Women with ductal carcinoma in situ (DCIS) who receive radiation therapy do not have an increased risk for cardiovascular disease or related death, according to the first-ever large-scale study of this clinical issue.
The Dutch study involved more than 10,000 women with DCIS and had a median follow-up of 10 years.
The study investigators compared rates of cardiovascular disease and mortality in women treated with radiation and surgery for their DCIS with rates in the general population of Dutch women. They also compared rates in women treated with different regimens in the DCIS population.
The results are encouraging but are not the final word on these risks, said lead author Naomi B. Boekel, MSc, a PhD student at the Netherlands Cancer Institute in Amsterdam.
"I think we need another 5 to 10 years before we are sure," she said about the lack of relation between cardiovascular disease and radiation for DCIS.
Boekel spoke to reporters yesterday at a presscast that preceded the 2013 Breast Cancer Symposium, which is being held this week in San Francisco. The presscast was organized by the American Society of Clinical Oncology (ASCO), which is sponsoring the symposium along with 5 other professional bodies.
Boekel pointed out that radiation to the breast sometimes overlaps with the heart area. In the past, this has been shown to increase the risk for cardiovascular disease. However, the radiation currently used to treat DCIS is "relatively low," compared with that used in the past and that used for invasive disease, she explained.
Nevertheless, cardiovascular disease is one of the potential late effects of radiation to a breast with DCIS, she said, and has come into sharper focus because of the growing general concern about the overtreatment of DCIS.
The study results are "reassuring," said Steven O'Day, MD, from the Beverly Hills Cancer Institute in Los Angeles, who moderated the presscast. He is also an ASCO spokesperson.
Dr. O'Day pointed out that "we are very aggressive" in treating the approximately 64,000 new cases of DCIS in the United States each year with available therapies, including radiation, because of the "uncertainty" about which patients will progress to invasive disease.
He highlighted the fact that patients in the study were diagnosed with DCIS between 1989 and 2004, which is "relatively recent" and in the era of more modern radiation therapy techniques.
DCIS Survivors Actually Have Lower Risk for Cardiovascular Mortality
The study investigators collected data on 10,468 Dutch women diagnosed with DCIS before the age of 75. Most (71%) were treated with surgery alone (43% with mastectomy and 38% with lumpectomy). A minority (28%) were treated with surgery and radiotherapy.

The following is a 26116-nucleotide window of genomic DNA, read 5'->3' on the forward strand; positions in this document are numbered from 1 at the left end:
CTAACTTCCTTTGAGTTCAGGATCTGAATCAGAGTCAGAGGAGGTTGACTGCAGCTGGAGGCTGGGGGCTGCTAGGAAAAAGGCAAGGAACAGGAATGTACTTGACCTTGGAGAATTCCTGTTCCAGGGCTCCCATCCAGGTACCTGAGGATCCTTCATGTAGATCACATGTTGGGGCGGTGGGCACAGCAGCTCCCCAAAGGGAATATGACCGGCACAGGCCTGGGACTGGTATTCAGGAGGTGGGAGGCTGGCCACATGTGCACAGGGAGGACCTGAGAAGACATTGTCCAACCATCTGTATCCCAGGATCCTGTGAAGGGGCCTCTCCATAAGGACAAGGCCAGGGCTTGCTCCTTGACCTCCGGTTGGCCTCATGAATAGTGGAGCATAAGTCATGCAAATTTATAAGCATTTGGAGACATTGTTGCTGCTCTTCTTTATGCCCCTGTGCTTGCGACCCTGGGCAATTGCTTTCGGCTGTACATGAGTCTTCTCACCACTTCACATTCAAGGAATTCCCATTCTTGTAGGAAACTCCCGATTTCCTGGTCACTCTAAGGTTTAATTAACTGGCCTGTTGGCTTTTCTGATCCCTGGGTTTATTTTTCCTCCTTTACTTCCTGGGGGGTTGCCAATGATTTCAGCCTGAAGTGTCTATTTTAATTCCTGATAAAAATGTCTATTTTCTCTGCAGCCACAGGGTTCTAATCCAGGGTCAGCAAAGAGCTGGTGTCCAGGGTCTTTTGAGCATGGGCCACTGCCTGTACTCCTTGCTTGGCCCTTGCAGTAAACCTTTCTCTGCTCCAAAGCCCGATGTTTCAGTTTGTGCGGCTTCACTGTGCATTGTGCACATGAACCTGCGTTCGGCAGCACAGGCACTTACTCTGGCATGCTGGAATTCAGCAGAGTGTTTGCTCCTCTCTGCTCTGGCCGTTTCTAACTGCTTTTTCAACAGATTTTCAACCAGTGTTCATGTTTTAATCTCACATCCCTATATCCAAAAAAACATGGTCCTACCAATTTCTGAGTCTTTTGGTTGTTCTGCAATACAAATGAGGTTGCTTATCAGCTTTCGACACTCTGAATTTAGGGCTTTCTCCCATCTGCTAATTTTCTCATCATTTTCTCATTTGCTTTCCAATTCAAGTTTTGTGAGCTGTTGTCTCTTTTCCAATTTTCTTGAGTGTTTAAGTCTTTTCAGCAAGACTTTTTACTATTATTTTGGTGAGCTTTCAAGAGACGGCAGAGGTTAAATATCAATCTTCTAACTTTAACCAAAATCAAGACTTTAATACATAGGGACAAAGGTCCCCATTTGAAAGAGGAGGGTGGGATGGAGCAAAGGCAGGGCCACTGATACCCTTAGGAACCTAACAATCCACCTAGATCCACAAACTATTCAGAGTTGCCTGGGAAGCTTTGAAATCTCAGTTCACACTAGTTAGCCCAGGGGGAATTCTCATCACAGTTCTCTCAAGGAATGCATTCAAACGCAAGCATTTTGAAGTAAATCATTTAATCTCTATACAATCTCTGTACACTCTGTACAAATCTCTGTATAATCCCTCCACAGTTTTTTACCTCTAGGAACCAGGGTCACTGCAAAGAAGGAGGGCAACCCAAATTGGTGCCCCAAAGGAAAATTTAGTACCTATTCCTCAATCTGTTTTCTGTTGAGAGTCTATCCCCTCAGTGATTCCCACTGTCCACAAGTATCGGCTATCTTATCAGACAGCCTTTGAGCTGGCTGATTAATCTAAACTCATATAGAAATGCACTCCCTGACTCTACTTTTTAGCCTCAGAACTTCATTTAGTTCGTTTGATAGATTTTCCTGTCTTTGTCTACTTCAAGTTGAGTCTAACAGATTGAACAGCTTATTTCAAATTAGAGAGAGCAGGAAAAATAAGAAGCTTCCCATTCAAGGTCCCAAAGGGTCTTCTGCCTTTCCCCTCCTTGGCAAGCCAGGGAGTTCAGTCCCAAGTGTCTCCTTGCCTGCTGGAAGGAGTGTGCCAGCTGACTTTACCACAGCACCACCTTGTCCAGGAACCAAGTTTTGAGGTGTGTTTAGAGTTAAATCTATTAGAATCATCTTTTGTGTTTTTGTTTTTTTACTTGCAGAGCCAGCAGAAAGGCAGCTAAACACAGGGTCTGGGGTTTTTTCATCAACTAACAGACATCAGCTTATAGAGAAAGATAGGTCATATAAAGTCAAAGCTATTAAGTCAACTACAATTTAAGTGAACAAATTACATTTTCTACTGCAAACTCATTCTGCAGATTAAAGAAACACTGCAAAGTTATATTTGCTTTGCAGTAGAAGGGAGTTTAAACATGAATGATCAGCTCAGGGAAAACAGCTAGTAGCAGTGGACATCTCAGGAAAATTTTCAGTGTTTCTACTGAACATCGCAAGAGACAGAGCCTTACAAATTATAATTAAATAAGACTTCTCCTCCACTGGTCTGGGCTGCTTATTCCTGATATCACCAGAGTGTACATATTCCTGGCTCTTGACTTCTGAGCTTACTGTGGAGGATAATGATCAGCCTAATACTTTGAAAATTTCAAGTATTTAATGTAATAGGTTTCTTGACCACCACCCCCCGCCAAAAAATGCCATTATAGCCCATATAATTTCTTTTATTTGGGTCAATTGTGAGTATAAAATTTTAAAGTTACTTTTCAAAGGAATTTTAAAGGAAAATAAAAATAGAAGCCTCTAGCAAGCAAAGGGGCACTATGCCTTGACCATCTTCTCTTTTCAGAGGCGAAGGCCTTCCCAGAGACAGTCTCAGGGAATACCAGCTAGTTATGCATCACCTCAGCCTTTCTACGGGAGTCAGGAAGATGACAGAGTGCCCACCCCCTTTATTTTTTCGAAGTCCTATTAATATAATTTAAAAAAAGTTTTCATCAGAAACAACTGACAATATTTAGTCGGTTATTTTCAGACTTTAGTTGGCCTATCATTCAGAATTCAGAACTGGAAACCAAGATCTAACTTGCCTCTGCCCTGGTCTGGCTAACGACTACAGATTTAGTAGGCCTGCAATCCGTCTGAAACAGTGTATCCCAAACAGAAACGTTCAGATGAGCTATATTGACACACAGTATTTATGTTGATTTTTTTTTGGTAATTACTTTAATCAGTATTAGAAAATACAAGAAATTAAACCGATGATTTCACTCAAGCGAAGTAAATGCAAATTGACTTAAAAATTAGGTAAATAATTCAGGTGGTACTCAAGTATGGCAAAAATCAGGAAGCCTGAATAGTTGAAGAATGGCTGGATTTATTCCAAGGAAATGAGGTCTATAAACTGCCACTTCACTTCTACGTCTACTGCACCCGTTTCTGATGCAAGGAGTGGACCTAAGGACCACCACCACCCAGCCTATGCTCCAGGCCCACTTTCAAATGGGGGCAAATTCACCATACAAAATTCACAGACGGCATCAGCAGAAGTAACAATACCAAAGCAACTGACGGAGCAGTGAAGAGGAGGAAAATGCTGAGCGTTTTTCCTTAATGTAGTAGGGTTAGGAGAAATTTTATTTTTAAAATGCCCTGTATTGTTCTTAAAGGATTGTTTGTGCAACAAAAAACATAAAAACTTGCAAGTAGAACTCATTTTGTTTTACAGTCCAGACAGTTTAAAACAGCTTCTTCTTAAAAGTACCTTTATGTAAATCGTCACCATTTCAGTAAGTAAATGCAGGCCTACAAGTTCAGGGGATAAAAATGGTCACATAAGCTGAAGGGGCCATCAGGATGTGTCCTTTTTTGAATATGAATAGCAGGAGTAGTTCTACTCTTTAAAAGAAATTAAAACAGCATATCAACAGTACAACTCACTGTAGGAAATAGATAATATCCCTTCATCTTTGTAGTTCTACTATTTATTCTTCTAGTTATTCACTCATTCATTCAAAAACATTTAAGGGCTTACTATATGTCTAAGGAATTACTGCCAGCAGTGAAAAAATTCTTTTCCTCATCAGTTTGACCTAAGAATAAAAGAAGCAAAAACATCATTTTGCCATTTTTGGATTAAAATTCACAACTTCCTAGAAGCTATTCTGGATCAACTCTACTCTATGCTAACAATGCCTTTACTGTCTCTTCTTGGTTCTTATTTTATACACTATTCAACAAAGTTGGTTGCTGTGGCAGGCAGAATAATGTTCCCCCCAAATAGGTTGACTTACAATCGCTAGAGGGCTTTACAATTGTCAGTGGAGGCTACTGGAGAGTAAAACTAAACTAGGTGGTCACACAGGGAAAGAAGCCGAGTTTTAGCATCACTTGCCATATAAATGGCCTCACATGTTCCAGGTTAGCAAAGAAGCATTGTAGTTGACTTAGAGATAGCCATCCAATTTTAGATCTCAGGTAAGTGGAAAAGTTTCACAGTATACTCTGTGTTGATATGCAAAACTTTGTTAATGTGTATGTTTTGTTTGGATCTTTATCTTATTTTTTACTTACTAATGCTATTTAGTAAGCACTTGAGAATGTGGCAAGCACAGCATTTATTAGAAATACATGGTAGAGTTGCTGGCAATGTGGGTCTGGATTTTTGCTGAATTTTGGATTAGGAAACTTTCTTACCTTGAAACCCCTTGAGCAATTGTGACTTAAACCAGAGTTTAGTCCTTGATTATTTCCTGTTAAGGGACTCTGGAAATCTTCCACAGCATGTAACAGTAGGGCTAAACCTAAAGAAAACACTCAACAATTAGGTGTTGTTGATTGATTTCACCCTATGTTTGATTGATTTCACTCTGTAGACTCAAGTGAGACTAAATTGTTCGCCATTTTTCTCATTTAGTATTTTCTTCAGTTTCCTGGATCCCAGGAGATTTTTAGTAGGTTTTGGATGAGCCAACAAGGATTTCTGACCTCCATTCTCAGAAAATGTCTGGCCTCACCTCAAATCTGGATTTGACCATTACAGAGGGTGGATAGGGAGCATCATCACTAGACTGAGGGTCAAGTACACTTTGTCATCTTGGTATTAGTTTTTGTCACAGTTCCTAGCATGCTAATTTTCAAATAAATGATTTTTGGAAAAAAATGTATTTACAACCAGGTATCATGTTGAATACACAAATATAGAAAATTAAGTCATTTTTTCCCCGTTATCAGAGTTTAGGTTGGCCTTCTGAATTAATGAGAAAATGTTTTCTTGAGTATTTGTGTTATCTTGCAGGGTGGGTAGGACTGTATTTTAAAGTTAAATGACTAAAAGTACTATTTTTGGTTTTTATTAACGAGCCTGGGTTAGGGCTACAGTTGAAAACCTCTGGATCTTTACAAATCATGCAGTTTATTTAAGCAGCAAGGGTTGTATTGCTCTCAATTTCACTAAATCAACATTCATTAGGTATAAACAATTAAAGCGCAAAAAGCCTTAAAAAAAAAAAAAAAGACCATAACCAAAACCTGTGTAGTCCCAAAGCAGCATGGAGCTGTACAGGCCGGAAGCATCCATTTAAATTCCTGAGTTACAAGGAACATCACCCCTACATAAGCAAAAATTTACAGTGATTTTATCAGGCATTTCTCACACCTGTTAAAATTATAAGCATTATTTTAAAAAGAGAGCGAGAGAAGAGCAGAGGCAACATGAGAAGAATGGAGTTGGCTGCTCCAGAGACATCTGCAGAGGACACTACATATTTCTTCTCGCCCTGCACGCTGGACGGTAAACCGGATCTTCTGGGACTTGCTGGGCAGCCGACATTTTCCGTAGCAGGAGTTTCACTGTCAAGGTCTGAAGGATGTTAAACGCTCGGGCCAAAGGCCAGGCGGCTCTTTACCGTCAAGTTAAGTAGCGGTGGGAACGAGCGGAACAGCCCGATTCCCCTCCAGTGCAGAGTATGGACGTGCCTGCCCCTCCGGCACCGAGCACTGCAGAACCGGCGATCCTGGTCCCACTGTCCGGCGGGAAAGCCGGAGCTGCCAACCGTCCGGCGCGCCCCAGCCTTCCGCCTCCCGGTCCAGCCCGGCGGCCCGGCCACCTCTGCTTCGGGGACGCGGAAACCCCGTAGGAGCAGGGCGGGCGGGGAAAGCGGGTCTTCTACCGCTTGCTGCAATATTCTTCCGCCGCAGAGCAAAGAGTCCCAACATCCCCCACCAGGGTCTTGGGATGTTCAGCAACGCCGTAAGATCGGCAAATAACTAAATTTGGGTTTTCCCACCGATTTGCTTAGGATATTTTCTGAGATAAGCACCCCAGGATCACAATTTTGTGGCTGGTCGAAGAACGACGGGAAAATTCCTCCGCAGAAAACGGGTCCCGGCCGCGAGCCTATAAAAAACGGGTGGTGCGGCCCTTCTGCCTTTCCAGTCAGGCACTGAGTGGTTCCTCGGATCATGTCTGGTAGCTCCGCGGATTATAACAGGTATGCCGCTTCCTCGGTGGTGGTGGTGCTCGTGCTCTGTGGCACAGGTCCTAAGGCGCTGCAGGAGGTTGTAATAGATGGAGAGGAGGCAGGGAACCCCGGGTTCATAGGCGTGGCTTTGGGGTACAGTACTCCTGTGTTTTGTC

Although the median follow-up period is 10 years, nearly one fifth of the women have been followed for 15 or more years.
One of the surprises of the study is that DCIS survivors had a 30% lower risk of dying from cardiovascular disease than women in the general Dutch population. However, the 2 populations had a similar risk for all-cause mortality.
This lower mortality from cardiovascular disease might be explained by a number of factors, said Boekel. It might be due to lifestyle modification or a difference in health consciousness in women after a diagnosis of DCIS. Or it might be from conflicting risk factors, such as age at menopause, for DCIS and cardiovascular disease, she said.
In terms of the treatments studied, radiotherapy did not increase the risk for cardiovascular disease. There was no statistically significant difference in risk between patients treated with surgery alone and those treated with surgery and radiation (9% vs 8%).
The investigators also looked at the side of the body that received radiation, because left-sided radiation is closer to the heart and could be more risky. However, there was no significant difference. In fact, patients who received left-sided radiotherapy had a slightly lower rate of cardiovascular disease than those who received right-sided therapy (7% vs 8%).
Boekel hasd disclosed no relevant financial relationships. Dr. O'Day reports acting as consultant or advisor for Bristol-Myers Squibb, Delcath, Eisai, Genentech, GlaxoSmithKline, and Roche; accepting honoraria from Bristol-Myers Squibb; and receiving research funding from Bristol-Myers Squibb, Eisai, GlaxoSmithKline, Lilly, and Roche/Genentech.
2013 Breast Cancer Symposium: Abstract 58. To be presented September 7, 2013.
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Cite this: Radiation for DCIS Does Not Up CV Disease at 10 Years - Medscape - Sep 05, 2013.